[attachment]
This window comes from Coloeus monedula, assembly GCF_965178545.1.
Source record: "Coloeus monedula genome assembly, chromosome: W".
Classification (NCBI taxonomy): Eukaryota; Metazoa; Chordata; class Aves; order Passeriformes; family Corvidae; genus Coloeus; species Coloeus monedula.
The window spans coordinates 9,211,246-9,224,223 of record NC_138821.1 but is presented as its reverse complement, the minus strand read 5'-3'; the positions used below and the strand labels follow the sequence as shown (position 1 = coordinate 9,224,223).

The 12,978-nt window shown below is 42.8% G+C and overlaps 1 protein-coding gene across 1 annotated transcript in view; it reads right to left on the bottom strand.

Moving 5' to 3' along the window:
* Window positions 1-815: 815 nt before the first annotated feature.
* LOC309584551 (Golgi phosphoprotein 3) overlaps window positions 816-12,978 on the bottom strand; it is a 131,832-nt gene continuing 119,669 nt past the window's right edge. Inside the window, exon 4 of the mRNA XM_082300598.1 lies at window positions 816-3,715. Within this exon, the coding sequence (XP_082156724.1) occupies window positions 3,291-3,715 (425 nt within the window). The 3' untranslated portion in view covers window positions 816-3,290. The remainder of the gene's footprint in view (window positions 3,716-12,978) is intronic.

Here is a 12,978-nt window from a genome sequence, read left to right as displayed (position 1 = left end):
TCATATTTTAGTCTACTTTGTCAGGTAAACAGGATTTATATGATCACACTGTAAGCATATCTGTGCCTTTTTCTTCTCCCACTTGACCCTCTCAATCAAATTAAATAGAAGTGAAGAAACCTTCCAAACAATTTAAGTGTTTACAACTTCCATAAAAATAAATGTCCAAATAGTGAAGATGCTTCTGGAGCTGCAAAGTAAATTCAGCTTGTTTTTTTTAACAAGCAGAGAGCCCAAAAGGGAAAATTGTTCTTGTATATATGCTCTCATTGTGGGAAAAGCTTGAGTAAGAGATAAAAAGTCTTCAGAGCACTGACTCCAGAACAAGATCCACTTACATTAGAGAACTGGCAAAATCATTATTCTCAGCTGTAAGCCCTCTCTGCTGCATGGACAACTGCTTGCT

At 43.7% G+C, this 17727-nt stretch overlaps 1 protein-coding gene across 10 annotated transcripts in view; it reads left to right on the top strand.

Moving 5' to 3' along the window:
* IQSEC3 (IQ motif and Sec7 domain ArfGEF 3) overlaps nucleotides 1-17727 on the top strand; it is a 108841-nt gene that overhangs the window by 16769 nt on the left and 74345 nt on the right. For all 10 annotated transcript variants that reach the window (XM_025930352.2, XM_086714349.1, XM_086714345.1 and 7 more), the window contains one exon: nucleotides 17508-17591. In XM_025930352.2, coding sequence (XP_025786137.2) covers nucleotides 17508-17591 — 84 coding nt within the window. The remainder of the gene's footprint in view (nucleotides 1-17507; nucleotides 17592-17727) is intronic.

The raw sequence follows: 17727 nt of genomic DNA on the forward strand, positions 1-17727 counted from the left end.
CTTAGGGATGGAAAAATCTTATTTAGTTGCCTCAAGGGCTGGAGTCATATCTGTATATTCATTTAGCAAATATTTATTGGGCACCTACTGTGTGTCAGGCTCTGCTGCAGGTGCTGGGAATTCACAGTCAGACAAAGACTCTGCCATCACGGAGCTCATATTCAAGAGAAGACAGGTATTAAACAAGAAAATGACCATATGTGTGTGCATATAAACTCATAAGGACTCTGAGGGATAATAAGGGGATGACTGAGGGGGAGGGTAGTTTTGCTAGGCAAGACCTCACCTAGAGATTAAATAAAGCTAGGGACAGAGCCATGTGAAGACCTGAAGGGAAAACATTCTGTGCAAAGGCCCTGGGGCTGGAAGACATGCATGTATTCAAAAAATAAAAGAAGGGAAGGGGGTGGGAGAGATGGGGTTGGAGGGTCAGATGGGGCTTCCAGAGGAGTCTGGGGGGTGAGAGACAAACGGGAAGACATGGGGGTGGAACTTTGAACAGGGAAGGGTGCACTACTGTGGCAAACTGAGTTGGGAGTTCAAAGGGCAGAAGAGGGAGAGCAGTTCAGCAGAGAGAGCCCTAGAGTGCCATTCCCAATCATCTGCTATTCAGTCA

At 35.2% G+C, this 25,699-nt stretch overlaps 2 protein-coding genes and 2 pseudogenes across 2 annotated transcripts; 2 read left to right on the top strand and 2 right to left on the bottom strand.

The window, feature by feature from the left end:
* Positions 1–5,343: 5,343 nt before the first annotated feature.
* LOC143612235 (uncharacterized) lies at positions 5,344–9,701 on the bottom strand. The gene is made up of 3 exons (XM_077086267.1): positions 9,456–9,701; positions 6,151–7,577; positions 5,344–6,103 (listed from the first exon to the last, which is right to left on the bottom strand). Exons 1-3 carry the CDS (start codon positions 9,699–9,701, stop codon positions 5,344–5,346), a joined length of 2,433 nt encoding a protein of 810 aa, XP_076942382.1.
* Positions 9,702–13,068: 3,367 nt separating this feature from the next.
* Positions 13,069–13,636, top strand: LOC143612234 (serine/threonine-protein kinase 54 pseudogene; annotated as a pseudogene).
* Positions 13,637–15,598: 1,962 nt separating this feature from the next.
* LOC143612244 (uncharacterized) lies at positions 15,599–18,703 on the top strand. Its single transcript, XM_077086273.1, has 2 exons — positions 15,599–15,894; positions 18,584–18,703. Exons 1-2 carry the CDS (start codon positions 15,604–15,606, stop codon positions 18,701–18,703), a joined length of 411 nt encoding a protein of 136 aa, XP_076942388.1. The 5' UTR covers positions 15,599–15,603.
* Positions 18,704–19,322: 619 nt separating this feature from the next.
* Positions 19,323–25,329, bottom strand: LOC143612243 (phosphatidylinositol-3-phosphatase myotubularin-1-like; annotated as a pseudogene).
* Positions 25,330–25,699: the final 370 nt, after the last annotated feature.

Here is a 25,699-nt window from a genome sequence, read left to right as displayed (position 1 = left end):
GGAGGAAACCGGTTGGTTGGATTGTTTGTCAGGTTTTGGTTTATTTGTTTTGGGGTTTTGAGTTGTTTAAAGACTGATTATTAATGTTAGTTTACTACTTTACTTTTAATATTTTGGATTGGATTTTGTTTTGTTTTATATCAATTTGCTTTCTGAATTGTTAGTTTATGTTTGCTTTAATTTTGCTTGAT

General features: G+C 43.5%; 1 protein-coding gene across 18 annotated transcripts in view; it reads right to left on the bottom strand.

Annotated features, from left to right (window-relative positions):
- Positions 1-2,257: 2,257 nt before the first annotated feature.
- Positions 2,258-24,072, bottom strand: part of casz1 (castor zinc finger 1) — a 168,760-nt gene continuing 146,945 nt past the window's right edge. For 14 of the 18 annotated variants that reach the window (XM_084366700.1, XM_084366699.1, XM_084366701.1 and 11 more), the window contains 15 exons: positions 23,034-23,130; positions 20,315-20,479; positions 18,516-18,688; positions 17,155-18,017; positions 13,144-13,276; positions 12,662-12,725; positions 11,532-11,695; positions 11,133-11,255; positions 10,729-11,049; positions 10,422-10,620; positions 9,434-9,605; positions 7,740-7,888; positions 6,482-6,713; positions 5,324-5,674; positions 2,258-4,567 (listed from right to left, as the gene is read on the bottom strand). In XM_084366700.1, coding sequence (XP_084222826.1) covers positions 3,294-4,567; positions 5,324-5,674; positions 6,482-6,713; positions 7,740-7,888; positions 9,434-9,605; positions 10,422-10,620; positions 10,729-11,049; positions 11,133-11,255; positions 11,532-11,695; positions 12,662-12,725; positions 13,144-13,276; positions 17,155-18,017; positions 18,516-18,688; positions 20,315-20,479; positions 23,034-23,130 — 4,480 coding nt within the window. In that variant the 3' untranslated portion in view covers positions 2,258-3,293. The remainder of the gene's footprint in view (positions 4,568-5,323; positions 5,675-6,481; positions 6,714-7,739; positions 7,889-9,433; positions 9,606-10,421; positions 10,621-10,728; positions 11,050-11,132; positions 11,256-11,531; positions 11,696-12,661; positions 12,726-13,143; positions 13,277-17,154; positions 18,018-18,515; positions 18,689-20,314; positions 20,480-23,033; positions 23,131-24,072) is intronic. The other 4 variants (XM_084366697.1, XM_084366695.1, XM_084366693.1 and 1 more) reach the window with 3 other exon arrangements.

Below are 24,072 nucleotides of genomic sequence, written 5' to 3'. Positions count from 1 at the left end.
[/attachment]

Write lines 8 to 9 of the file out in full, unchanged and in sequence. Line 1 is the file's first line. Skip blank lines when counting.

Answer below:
* LOC309584551 (Golgi phosphoprotein 3) overlaps window positions 816-12,978 on the bottom strand; it is a 131,832-nt gene continuing 119,669 nt past the window's right edge. Inside the window, exon 4 of the mRNA XM_082300598.1 lies at window positions 816-3,715. Within this exon, the coding sequence (XP_082156724.1) occupies window positions 3,291-3,715 (425 nt within the window). The 3' untranslated portion in view covers window positions 816-3,290. The remainder of the gene's footprint in view (window positions 3,716-12,978) is intronic.

Here is a 12,978-nt window from a genome sequence, read left to right as displayed (position 1 = left end):